Dw. Evans. Bos  +  34  111  100  Moseby, Tor  +  9  89  86  Whitt, Tor    2  50  56  
Felder, Mil    8  13  17  Moses, Sea    16  37  40  Wiggins, Bal    9  23  24  
Fernandez, Tor  +  7  95  99  Motley, KC    14  14  16  Wllfong, Cal    11  28  23  
Fischlin, NY    5  9  6  Mulilniks, Tor  +  16  63  48  Wilkerson, Tex    5  25  19  
Fisk, Chi    10  49  39  Dw. Murphy, Oak  +  4  52  51  Willard, Oak  +  6  29  23  
Fletcher, Tex  +  7  79  76  E. Murray, Bal  +  32  101  92  W. Wilson, KC    36  46  76  
Foster, Chl    3  3  4  Nichols, Chl  +  2  20  12  Winfield, NY  +  25  104  89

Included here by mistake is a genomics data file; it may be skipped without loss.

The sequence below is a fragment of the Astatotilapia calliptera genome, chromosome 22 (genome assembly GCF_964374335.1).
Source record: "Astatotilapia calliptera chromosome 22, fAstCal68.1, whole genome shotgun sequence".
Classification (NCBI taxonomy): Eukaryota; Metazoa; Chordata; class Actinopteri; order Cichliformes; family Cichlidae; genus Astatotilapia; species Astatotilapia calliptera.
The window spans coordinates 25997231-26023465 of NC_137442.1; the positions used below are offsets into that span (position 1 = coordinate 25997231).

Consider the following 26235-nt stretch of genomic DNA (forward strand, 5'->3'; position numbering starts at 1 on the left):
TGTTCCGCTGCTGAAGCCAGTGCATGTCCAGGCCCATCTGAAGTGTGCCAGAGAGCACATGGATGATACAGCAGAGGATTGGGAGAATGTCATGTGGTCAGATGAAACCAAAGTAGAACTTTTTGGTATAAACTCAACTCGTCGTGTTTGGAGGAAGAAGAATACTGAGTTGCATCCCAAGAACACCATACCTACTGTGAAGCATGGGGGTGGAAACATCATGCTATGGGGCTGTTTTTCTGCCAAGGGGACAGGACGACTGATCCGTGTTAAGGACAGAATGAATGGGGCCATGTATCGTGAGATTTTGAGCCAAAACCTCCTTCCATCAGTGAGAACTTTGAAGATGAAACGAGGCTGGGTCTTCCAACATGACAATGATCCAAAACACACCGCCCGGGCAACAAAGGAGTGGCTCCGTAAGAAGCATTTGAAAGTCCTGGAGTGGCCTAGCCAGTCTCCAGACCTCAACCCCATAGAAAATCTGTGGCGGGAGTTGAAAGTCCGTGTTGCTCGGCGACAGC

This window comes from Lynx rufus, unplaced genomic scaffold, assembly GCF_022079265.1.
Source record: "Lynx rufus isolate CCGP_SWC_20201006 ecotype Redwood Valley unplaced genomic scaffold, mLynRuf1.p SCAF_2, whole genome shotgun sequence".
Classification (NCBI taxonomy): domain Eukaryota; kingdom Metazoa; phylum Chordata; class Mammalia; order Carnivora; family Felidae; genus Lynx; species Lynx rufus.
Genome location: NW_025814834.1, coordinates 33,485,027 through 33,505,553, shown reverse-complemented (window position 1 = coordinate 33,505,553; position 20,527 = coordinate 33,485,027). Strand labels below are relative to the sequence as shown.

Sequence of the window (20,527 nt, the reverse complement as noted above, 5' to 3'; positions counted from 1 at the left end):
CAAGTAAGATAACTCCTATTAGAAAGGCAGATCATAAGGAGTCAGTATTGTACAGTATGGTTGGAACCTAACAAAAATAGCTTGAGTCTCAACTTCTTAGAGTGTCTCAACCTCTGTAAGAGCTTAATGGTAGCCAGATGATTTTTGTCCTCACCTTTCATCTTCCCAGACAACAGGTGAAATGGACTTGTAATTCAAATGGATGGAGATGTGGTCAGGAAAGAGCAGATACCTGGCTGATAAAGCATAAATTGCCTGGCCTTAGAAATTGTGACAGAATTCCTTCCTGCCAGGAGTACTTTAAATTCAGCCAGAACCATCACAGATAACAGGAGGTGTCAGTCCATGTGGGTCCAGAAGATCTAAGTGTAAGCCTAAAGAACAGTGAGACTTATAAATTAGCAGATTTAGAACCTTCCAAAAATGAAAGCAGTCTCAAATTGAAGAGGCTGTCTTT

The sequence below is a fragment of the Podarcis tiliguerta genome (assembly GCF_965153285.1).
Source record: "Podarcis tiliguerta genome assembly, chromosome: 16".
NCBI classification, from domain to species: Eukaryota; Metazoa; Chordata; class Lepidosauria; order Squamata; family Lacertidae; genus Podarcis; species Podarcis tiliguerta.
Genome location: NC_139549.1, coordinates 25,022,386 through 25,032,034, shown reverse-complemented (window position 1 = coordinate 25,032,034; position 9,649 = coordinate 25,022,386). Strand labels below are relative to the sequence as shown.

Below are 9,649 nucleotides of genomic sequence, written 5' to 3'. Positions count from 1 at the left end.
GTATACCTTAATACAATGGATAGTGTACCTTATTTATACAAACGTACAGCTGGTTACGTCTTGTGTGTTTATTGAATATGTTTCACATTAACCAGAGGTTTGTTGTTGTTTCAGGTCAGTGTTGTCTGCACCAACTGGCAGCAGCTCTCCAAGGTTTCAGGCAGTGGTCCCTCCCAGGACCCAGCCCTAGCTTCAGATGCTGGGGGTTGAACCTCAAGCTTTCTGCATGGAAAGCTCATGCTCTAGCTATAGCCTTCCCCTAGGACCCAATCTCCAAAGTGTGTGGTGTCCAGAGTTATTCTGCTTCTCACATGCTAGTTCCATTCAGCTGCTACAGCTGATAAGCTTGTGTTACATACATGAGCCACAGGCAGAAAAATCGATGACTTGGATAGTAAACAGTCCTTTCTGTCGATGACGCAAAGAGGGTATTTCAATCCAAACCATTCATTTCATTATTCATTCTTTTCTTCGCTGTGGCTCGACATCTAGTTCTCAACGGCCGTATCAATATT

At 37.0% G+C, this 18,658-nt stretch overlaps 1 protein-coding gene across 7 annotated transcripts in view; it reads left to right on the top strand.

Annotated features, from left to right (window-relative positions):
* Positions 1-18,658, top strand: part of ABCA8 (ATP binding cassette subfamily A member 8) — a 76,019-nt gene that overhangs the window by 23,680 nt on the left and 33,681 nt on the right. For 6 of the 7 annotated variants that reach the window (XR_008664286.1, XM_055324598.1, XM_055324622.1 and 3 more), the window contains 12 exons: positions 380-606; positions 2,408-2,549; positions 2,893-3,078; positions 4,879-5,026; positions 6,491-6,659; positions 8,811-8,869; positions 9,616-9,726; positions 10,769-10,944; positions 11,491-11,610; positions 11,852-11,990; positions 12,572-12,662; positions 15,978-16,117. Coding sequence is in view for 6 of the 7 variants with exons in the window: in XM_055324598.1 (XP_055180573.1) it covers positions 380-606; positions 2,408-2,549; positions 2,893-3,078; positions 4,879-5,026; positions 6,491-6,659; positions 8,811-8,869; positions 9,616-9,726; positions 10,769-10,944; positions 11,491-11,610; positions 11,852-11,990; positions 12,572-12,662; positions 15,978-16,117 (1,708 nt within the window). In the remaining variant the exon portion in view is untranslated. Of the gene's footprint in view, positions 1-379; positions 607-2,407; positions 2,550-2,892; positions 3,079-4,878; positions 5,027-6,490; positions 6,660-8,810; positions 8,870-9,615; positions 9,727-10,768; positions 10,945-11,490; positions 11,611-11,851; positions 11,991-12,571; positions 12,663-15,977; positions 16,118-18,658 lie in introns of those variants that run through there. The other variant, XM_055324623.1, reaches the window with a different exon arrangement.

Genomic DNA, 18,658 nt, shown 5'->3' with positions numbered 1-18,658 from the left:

Franco, Cle  +  4  81  76  O'Brien,Tex  +  42  119  98  G. Wright, Tex    7  6  7  
Gaetti Minn  +  21  100  99  O'Malley, Bal  +  2  26  18  Wynegar, NY    1  26  20  
Gagne, Minn  +  1  64  57  Oglivie, Mil  +  6  52  45  Yeager, Sea    4  13  9  
Gantner, Mil    22  43  56  Orta, KC  +  2  45  42  M. Young, Bal  0  51  47  
D. Garcia, Tor    5  49  44  S. Owen, Bos    18  36  40  Yount, Mil  +  26  98  94 
Name, Tm  RC1  RC2  RCJ  Name, Tm  RC1  RC2  RCJ  Name, Tm  RC1  RC2  RCJ  
Aguayo, Phi    3  13  13  Gwynn, SD  +  20  97  113  Pendleton, SlL    32  37  50  
Aldrete, SF  +  2  30  31  J. Hamilton, LA  +  6  23  12  Perez, Cin  +  6  31  24  
Almon, Pln  +  14  39  25  T. Harper, Atl    5  27  30  Puhl, Hou    11  11  18  
Anderson, LA    3  23  20  B. Hatcher, Hou    6  43  47  Quinones, SF  0  13  6  
Ashby, Hou    6  33  40  Hayes, Phi  +  36  112  111  Raines, Mon  +  24  96  130